|Gary Oldman as Sirius Black, |
from Harry Potter and the Order of the Phoenis.
But of course there is an older story, a deeper myth, that came before and that will remain after these have long been forgotten:
I refer, of course, to Harry Potter.
There are many significant moments of pathos in the Harry Potter books, not least moments of actual death. For me the most fearful and confronting of these was not Snape's death or Cedric Diggory’s death, or even Dumbledore’s death; it was the death of Sirius Black.
If you haven’t read the Order of the Phoenix book someone else may have to spell this out for you in detail afterwards, but during a battle among wizards Sirius falls or is pushed through a portal, a crumbling ancient doorway that stands by itself in a room in the Ministry of Magic with a ragged curtain hanging in it, but that seems to go nowhere. In fact that is all too true - it is a door to oblivion, through which no-one who passes can return. Falling through, Sirius has ceased to be, is annihilated.
Oblivion may be our greatest fear. Our efforts to protect or enlarge our personal empires - of family, profession, intellectual achievement, or material wealth - are efforts not merely to protect ourselves from outrageous fortune but in particular to be remembered. We may even have come to terms with death, in the straightforward sense, but we are scared of an oblivion greater than death itself.
One of the things regular users of Lesser Feasts and Fasts become used to is a phrase something like this in certain of the biographies of saints it provides: “little else is known of Saint X.” This is a strange challenge, an implicit rebuke even I suggest, to current efforts to reform the sanctoral calendar into an adequately didactic or informative and representative collection of people about whom we are supposed therefore to know enough to count them worthy of emulation. In any case, if early one morning as Morning Prayer lurches into motion in this Chapel you hear words like these through the gloom of semi-consciousness, there is one thing you can be fairly sure of about a saint so described: it is an apostle.
This is a strange thing to consider. If we asked a different question of our collection of saints, something like “which of these are the foundational figures, those to whom the Gospel was first and definitively committed, those by whose witness the faith was first commended to the world” and so forth, we would give the same answer surely: the apostles.
St Bartholomew whom we commemorate today is one of these shadowy apostles, a name in a list only, and otherwise a figure quite lost to us - and certainly no more accessible through the collection of embarrassed legends devised later by well-meaning Christians who could not abide this stark vacuum.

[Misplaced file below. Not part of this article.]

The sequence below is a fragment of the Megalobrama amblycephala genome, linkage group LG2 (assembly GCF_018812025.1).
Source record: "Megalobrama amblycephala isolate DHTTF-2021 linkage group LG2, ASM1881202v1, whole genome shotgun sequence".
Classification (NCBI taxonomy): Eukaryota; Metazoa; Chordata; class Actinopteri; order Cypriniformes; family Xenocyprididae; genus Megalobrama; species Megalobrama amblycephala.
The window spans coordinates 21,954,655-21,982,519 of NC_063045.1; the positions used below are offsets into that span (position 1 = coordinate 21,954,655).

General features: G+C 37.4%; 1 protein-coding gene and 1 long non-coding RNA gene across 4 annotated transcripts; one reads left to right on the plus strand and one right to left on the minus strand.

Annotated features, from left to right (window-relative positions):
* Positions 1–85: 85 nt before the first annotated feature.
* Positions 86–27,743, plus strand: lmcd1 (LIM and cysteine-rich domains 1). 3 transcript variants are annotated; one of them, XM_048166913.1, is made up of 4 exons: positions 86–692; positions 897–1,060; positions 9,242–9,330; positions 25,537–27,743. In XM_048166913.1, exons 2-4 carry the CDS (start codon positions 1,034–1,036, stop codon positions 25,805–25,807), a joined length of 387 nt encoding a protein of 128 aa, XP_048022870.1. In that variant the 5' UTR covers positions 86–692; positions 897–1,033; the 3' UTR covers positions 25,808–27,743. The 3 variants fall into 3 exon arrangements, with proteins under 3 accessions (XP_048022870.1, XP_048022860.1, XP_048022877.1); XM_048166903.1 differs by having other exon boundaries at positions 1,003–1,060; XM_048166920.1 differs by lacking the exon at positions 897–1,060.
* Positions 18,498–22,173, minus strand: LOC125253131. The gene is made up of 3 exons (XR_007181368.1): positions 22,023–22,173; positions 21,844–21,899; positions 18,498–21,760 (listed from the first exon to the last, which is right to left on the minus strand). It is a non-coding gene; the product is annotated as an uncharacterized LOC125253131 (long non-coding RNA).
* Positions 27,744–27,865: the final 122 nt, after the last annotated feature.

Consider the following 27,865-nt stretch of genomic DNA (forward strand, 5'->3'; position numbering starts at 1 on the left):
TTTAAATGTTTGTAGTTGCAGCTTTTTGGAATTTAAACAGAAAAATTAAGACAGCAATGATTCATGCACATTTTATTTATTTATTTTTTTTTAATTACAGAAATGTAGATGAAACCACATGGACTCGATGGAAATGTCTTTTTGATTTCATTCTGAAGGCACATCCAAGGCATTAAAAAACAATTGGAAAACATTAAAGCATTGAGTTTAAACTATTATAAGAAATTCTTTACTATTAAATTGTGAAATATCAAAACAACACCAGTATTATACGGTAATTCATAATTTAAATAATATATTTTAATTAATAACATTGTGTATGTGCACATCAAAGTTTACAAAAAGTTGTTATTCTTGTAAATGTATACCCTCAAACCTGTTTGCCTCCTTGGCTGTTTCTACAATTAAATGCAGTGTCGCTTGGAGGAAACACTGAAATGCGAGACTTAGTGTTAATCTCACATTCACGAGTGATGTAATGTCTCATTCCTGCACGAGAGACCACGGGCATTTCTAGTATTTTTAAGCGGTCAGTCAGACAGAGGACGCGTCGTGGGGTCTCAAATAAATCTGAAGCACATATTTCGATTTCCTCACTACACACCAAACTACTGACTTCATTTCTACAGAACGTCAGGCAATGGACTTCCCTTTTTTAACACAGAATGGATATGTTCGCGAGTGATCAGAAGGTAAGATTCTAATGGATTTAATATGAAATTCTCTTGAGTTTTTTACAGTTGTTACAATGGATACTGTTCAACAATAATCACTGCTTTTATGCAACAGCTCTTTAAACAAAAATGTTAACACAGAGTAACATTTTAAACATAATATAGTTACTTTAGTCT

But the oblivion of Bartholomew, his vanishing from memory, is not or not only a failure of the historical record. It is a sign to us of the character of apostleship and how it differs from our attempts to avoid oblivion and be remembered, even in the life of faith. Jesus describes this truth in today’s Gospel clearly enough: “A dispute also arose among the disciples as to which... was the greatest. He said ‘the kings of the gentiles lord or over them and those in authority over them are called benefactors. But not so among you…'” (Luke 22: 24-26) And Paul provides a striking job description of the obscure apostolate: “hungry and thirsty…poorly clothed and beaten and homeless…the rubbish of the world” (1 Cor 4).
Apostleship does not seem to be about establishing name or reputation or leaving a legacy in any recognizable sense; and what we have observed about the fate of the actual apostles bears this out in a striking way. Apostleship is not about being remembered - or not, at least, about being remembered by us.
There is of course another whose memory has an altogether different character and significance. The prayer attributed to Sir Jacob Astley before the Battle of Edgehill is telling:
“O Lord, thou knowest how busy I must be this day. If I forget thee, do not forget me."
Our truest and deepest need is not to fend off oblivion by our remembered achievements, but to be remembered by God. This is the one to whom Jesus himself, facing his own oblivion, offered his memory and who was thus called back from beyond that portal into our remembrance.
This then is the apostolic call: to abandon fear of oblivion and the false forms of achievement to which it leads, living our lives in love to be remembered by God, and thus like Bartholomew vanishing into glory.